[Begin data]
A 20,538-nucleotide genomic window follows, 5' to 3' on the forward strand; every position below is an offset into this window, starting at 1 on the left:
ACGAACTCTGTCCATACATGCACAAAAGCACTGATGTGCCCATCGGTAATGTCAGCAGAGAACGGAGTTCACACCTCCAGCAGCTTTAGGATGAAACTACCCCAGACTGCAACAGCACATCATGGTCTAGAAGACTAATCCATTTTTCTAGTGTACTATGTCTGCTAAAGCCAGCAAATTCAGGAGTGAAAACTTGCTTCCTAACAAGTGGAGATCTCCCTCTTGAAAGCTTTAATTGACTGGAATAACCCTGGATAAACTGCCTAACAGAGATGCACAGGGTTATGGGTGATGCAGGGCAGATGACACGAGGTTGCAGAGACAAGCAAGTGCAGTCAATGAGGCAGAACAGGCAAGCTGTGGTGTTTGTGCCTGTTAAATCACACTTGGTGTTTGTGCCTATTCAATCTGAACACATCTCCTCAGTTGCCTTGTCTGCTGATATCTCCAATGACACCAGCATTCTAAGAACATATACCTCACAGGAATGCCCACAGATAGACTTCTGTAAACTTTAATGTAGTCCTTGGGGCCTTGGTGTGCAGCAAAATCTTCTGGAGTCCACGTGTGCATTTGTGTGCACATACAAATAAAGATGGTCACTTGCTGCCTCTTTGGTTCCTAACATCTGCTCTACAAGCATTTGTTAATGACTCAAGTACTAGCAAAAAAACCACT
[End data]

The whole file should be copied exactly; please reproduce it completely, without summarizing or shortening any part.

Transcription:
A 20,538-nucleotide genomic window follows, 5' to 3' on the forward strand; every position below is an offset into this window, starting at 1 on the left:
ACGAACTCTGTCCATACATGCACAAAAGCACTGATGTGCCCATCGGTAATGTCAGCAGAGAACGGAGTTCACACCTCCAGCAGCTTTAGGATGAAACTACCCCAGACTGCAACAGCACATCATGGTCTAGAAGACTAATCCATTTTTCTAGTGTACTATGTCTGCTAAAGCCAGCAAATTCAGGAGTGAAAACTTGCTTCCTAACAAGTGGAGATCTCCCTCTTGAAAGCTTTAATTGACTGGAATAACCCTGGATAAACTGCCTAACAGAGATGCACAGGGTTATGGGTGATGCAGGGCAGATGACACGAGGTTGCAGAGACAAGCAAGTGCAGTCAATGAGGCAGAACAGGCAAGCTGTGGTGTTTGTGCCTGTTAAATCACACTTGGTGTTTGTGCCTATTCAATCTGAACACATCTCCTCAGTTGCCTTGTCTGCTGATATCTCCAATGACACCAGCATTCTAAGAACATATACCTCACAGGAATGCCCACAGATAGACTTCTGTAAACTTTAATGTAGTCCTTGGGGCCTTGGTGTGCAGCAAAATCTTCTGGAGTCCACGTGTGCATTTGTGTGCACATACAAATAAAGATGGTCACTTGCTGCCTCTTTGGTTCCTAACATCTGCTCTACAAGCATTTGTTAATGACTCAAGTACTAGCAAAAAAACCACT